China is the world’s largest consumer of meat, including nearly half of all pork globally. In 2021 alone, the country of 1.4 billion people is expected to produce 7.05 million tons of beef and a staggering 43.75 million tons of pork, according to a recent study by the U.S. Department of Agriculture.
Improvements in living standards and rising wages across the country in recent decades have expanded household grocery budgets, propelling China to the top of most measurements of the global meat industry. Meanwhile, shifting dietary trends and greater awareness of the role played by meat production in global warming has encouraged people around the world to cut back on their intake of animal products.
For some Chinese consumers, however, the call for reducing individual meat consumption is not a palatable subject. Earlier this year, a domestic celebrity named Gabrielle Guan sparked the ire of web users when she released promotional material for a domestic startup called Plant Plus, with many netizens turning to microblogging platform Weibo to voice their skepticism.
Also this year, Time magazine published an article entitled “How China Could Change the World by Taking Meat Off the Menu,” eliciting a response from the state-backed Global Times. In the rebuttal, the author accuses Time of perpetuating a double standard and “[glossing] over much higher levels of Western meat consumption,” when measured on a per capita basis.
It’s a daunting task, but a growing cohort of domestic startups in the meat-loving country, along with a few foreign firms, are on a mission to reverse the trend.
Vesta’s quest to reshape the Chinese meat industry
“I think in China the motivation of consumer behavior is going to be a collection of multiple factors including health concerns and environmental concerns,” said Zihan Xie, Founder and CEO of Beijing-based firm Vesta, in a conversation with Pandaily.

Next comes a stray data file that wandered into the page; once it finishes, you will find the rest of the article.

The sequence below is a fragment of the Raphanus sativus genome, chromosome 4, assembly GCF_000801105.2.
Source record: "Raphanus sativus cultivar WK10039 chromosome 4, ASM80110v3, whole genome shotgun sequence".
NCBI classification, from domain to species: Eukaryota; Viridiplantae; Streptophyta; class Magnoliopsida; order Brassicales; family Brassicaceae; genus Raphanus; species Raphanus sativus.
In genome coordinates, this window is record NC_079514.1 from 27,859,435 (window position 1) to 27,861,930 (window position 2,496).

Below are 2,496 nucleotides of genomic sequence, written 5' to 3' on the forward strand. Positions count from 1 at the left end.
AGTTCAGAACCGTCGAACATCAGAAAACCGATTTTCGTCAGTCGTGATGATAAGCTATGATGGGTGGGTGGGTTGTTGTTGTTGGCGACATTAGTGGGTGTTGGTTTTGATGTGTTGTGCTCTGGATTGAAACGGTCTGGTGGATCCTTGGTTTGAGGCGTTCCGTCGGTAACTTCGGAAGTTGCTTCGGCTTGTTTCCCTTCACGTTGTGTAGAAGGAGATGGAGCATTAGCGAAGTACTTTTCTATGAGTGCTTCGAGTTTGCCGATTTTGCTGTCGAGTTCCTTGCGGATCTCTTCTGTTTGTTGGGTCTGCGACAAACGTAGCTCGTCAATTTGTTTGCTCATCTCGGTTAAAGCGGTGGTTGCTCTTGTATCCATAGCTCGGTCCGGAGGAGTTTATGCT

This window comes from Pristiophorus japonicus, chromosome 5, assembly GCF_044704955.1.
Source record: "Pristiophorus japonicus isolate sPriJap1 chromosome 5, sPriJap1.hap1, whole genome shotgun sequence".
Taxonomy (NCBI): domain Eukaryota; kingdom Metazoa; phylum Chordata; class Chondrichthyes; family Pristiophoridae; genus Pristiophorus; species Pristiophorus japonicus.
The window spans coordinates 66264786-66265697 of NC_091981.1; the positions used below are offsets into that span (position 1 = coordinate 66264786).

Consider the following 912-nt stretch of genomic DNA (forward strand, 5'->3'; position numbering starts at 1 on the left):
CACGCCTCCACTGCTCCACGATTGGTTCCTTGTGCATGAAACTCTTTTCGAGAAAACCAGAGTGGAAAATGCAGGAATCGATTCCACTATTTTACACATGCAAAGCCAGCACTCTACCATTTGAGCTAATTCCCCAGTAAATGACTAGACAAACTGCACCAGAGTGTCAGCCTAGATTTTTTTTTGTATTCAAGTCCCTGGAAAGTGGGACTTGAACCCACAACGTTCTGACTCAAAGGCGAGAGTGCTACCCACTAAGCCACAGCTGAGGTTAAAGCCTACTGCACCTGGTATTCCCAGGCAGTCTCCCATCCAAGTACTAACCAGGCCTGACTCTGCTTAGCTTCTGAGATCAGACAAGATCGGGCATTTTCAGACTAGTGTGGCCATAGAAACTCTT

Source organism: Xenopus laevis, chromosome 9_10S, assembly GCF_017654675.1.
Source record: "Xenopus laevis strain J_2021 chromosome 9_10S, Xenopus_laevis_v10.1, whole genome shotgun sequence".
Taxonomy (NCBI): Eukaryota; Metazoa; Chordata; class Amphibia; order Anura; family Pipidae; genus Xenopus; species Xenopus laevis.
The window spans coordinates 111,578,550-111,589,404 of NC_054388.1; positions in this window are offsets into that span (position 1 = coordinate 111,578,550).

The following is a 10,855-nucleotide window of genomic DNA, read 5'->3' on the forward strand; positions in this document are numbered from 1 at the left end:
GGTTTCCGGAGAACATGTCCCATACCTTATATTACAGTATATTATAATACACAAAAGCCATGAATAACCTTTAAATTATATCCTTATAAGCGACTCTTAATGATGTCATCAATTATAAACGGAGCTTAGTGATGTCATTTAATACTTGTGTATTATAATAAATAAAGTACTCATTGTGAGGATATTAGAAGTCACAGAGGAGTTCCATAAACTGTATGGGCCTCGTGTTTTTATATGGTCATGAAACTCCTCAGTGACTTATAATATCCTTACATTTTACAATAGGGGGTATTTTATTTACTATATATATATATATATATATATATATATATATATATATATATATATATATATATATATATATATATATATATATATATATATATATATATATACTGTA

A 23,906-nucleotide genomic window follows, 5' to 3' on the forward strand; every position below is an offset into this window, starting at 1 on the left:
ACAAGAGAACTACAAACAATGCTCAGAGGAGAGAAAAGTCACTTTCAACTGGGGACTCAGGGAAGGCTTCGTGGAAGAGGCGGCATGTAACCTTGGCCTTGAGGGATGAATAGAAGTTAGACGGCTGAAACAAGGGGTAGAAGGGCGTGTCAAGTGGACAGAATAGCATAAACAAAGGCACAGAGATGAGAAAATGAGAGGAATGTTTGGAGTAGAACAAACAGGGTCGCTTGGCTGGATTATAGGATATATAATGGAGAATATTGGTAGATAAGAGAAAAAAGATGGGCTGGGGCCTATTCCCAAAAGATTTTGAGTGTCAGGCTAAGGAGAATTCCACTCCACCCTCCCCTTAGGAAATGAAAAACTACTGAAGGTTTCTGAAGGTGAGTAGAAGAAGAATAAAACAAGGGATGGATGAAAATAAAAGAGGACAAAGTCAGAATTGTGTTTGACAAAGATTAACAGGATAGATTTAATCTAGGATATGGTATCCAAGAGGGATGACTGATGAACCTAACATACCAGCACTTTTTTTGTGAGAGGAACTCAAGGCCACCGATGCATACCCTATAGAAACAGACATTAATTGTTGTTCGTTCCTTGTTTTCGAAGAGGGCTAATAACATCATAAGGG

Vesta, which completed a $2.3 million funding round last year with investment from Xuerong Biotech, is aiming to develop plant-based products that can satisfy the high demands of Chinese consumers. With a team including scientists, food engineers and a three-star Michelin chef, the company is currently engaged in developing protein-rich products made from locally sourced, non-GMO soybeans.
The Chinese buyer, nonetheless, may prove to be a tough nut to crack. Xie said, “the [domestic] consumer is going to expect very high quality in terms of cost, taste and texture.”
Whereas the humble hamburger represents a relatively straightforward menu item to substitute with meat alternatives – given its simple cooking requirements and boldly flavored condiments – Chinese staple meat dishes are generally not as easy to emulate in a lab.
Creating steamed pork dumplings with only plant-based ingredients, for example, poses challenges that many Western dishes do not, including finding the perfect balance between taste, texture and consistency capable of swaying the consumer away from authentic meat options.
This, Xie says, “is going to be a challenge for all the players. On the other hand, it’s an opportunity because anyone who can fulfill this is going to enjoy the massive rewards of the market.”
While the firm strives to develop solutions capable of overcoming the hurdle of classic Chinese dishes, Vesta is currently working with a range of vendors to help introduce its products to domestic customers.
Earlier this month, the firm launched new cooperation with U.S. fast food chain Fatburger in Beijing. So far, the results are promising. “In the first ten days, we accounted for more than 10% of the total burgers they sold in the two initial pilot shops we worked with,” said Xie, adding that they are speaking to other franchise locations in the hopes of expanding collaboration with the chain across the Chinese market.